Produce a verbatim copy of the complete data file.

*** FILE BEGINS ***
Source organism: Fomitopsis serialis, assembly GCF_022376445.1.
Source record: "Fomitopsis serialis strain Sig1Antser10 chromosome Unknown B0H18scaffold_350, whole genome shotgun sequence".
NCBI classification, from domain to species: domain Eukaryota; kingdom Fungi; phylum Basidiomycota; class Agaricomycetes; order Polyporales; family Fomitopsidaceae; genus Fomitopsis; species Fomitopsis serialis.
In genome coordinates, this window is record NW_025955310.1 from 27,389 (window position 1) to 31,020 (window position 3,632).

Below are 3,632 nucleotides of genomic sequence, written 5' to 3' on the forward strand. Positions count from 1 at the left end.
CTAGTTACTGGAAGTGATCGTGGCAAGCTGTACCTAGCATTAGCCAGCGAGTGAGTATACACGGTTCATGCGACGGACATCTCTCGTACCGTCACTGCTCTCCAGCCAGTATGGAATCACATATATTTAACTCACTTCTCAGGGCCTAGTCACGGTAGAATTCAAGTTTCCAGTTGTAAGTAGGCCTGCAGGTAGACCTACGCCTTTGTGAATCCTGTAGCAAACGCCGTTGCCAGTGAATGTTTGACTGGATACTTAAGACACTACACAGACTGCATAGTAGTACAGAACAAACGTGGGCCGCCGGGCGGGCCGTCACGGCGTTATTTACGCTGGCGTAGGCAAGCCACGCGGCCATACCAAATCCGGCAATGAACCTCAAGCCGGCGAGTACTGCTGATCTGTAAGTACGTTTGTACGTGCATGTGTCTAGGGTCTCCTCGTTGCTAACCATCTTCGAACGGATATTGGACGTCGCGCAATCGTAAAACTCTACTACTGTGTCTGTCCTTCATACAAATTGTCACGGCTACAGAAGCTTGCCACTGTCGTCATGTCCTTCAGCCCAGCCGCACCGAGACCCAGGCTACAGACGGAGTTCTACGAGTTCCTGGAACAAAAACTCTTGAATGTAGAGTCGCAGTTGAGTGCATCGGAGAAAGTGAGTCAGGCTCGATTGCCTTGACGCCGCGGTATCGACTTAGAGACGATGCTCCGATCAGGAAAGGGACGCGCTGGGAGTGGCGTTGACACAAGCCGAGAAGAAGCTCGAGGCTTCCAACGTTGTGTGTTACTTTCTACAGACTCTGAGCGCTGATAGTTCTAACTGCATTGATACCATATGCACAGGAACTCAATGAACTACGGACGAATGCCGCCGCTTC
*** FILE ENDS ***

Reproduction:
Source organism: Fomitopsis serialis, assembly GCF_022376445.1.
Source record: "Fomitopsis serialis strain Sig1Antser10 chromosome Unknown B0H18scaffold_350, whole genome shotgun sequence".
NCBI classification, from domain to species: domain Eukaryota; kingdom Fungi; phylum Basidiomycota; class Agaricomycetes; order Polyporales; family Fomitopsidaceae; genus Fomitopsis; species Fomitopsis serialis.
In genome coordinates, this window is record NW_025955310.1 from 27,389 (window position 1) to 31,020 (window position 3,632).

Below are 3,632 nucleotides of genomic sequence, written 5' to 3' on the forward strand. Positions count from 1 at the left end.
CTAGTTACTGGAAGTGATCGTGGCAAGCTGTACCTAGCATTAGCCAGCGAGTGAGTATACACGGTTCATGCGACGGACATCTCTCGTACCGTCACTGCTCTCCAGCCAGTATGGAATCACATATATTTAACTCACTTCTCAGGGCCTAGTCACGGTAGAATTCAAGTTTCCAGTTGTAAGTAGGCCTGCAGGTAGACCTACGCCTTTGTGAATCCTGTAGCAAACGCCGTTGCCAGTGAATGTTTGACTGGATACTTAAGACACTACACAGACTGCATAGTAGTACAGAACAAACGTGGGCCGCCGGGCGGGCCGTCACGGCGTTATTTACGCTGGCGTAGGCAAGCCACGCGGCCATACCAAATCCGGCAATGAACCTCAAGCCGGCGAGTACTGCTGATCTGTAAGTACGTTTGTACGTGCATGTGTCTAGGGTCTCCTCGTTGCTAACCATCTTCGAACGGATATTGGACGTCGCGCAATCGTAAAACTCTACTACTGTGTCTGTCCTTCATACAAATTGTCACGGCTACAGAAGCTTGCCACTGTCGTCATGTCCTTCAGCCCAGCCGCACCGAGACCCAGGCTACAGACGGAGTTCTACGAGTTCCTGGAACAAAAACTCTTGAATGTAGAGTCGCAGTTGAGTGCATCGGAGAAAGTGAGTCAGGCTCGATTGCCTTGACGCCGCGGTATCGACTTAGAGACGATGCTCCGATCAGGAAAGGGACGCGCTGGGAGTGGCGTTGACACAAGCCGAGAAGAAGCTCGAGGCTTCCAACGTTGTGTGTTACTTTCTACAGACTCTGAGCGCTGATAGTTCTAACTGCATTGATACCATATGCACAGGAACTCAATGAACTACGGACGAATGCCGCCGCTTC